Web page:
Well, California is leading the charge again. They are proposing legislation similar to Prop 103 that would work the same way. I imagine it will have the same effect, too; insurance companies will continue to do business, will continue to make huge profits, but the people will have affordable rates and policies. No more raising rates by 170% over the last decade while inflation rose 32.5% during the same period!
Had the federal government thought to do this from the beginning, many of the people now without plans, and most of the people who were forced out and back into new plans, would have hardly noticed the Obamacare rollout. It would have truly meant only those people without a plan would need to work toward getting one.
There is absolutely no reason why the Affordable Care Act cannot work and work well. We've seen it work in more than one state and in nearly two dozen industrialized countries. Insuring everyone is a good thing, when done right. However, rather than learning from similar situations (like car insurance in California) or from the various ways that other countries have implemented it, America decided to recreate the wheel -- and did it badly. Insurance companies, which should have been helping every step of the way and thinking about all that new money that would be coming in naturally, got greedy. Politicians, rather than looking out for their constituents, made bad decisions (Democrats) or abstained from the process altogether (Republicans), rather than writing a law that made sense and closed these types of loopholes.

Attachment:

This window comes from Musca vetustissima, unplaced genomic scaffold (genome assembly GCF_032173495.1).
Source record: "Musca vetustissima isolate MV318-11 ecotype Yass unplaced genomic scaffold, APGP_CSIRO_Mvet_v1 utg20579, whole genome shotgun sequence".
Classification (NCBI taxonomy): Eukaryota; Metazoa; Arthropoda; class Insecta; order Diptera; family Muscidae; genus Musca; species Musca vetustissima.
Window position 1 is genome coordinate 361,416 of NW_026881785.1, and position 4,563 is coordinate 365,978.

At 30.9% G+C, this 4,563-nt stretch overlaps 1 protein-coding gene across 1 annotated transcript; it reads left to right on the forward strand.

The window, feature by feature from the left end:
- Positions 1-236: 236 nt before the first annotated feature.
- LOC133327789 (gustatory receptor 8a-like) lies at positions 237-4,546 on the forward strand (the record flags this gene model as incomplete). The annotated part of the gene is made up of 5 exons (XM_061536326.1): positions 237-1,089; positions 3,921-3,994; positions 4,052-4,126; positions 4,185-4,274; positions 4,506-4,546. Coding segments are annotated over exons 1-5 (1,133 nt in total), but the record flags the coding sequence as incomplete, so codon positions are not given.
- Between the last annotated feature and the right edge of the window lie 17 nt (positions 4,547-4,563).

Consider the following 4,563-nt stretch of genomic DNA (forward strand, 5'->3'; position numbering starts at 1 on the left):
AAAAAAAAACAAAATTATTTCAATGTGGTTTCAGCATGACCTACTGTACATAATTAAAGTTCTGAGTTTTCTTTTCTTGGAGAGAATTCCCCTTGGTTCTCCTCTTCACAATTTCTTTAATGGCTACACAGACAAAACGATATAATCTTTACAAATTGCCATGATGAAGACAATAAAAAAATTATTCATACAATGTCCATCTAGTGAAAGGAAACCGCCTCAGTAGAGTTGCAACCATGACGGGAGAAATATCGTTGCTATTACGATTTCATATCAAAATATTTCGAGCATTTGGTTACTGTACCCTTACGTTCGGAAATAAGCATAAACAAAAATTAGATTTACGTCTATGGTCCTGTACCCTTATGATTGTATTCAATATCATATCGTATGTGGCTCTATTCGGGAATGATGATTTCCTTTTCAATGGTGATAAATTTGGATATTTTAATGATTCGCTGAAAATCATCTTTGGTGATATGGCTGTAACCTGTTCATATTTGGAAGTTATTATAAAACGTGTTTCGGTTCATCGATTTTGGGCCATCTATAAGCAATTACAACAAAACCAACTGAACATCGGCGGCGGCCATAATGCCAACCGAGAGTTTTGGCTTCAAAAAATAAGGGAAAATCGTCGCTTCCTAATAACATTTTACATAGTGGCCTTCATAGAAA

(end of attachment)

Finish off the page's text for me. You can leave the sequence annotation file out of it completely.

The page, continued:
I hope that Obamacare continues because I know people with cancer and similar, expensive illnesses who need the caps on insurance removed. I know (and am!) people with pre-existing conditions that either cannot get healthcare or cannot get affordable healthcare because of them. I know people with insurance that doesn't actually cover anything, and I know people who have had their insurance dropped for no good reason except they had to actually use it, cutting into fly-by-night insurers profits.
Please, government, don't get rid of the ideas behind Obamacare -- just fix the broken bits with laws that make sense and keep the people in mind.